Kia benchmarked the Audi A5/S5 Sportback when developing the Stinger. In truth, the Stinger platform was co-developed alongside the Genesis G70, and Hyundai/Kia/Genesis very wisely choose to physically differentiate the two by making the Stinger’s wheelbase 3 inches longer. Rather than get into the messy subject of platform sharing, Kia just came out with the odd notion that it’s chasing after a car that sells something like 10,000 units per year between two models (A5 and S5) in the U.S. A weird car to single out, I agree, but it is what they say it is.
I do not own an Audi A5 or S5 Sportback, but I do happen to own (well, lease) an A4 Allroad. The A4 Allroad and A5 Sportback have the same engine, wheelbase, basically everything save for what’s behind the C-pillar. Living with both cars as I have been for half a year, I’m in a somewhat unique position to compare and contrast the two. Here are some big-picture observations. Please keep in mind, this isn’t quite an apples-to-apples comparison.
Where the Kia Beats the Audi
Price. As you’d imagine, you can tick every single box on the Stinger GT and come out right around the starting point for an S5 Sportback (about $53,000 or thereabouts in each case). A Prestige package S5 Sportback starts at $61K and goes up. Should you have a fully optioned Allroad like me, you’re looking at $58K. Our RWD GT2 showed up with a $50,100 price tag.
Steering feel. Unlike the Audi, the Kia can (thankfully) be had as a rear-driver. Unless you really, truly, totally—be honest now—need AWD, I beg, plead, and implore you to go with the rear-drive Stinger. I’ve driven both versions back to back, and the RWD version steers, drives, and feels so much better. The rear-driver is 150 pounds lighter, and all of that extra heft sits over the front wheels. As for the Audis, all are Quattro (except for the loss-leader $349-a-month lease specials that are FWD), and although they drive well, there’s no replacement for a proper rear-driver. Just the facts.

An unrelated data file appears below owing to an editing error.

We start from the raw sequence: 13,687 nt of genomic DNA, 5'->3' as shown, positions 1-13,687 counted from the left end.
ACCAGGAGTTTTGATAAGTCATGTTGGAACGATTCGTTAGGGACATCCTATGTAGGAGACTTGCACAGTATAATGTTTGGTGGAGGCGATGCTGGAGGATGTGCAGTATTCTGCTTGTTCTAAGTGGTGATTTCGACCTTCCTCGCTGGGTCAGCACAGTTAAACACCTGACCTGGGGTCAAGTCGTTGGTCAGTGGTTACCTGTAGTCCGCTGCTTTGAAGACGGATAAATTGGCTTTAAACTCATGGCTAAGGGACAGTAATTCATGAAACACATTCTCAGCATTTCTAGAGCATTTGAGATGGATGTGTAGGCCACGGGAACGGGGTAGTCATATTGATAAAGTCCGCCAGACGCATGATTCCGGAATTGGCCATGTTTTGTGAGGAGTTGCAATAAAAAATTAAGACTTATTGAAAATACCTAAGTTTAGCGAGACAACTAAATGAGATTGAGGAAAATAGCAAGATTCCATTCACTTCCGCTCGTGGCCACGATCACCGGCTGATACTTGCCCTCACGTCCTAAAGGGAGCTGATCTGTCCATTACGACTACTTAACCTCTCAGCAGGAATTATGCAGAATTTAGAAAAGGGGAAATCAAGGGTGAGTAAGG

Where the Audi and Kia Are Equal
Street presence. Although Audi’s design language may be a little long in the tooth, there’s no denying how handsome and well executed the B9 A4/A5 family is. The Allroad (obviously!) looks the best, especially in Gottland Green. The Stinger helped redefine not only how people think of Korean automobiles, but also how said cars look. I’ve lost track of how many times I’ve heard a form of, “That’s a Kia?” The Stinger’s metal is quite premium-looking. The only downside to driving the Kia is that lots of people will come up and quiz you about it at gas stations. Of course, maybe you think that’s a good thing?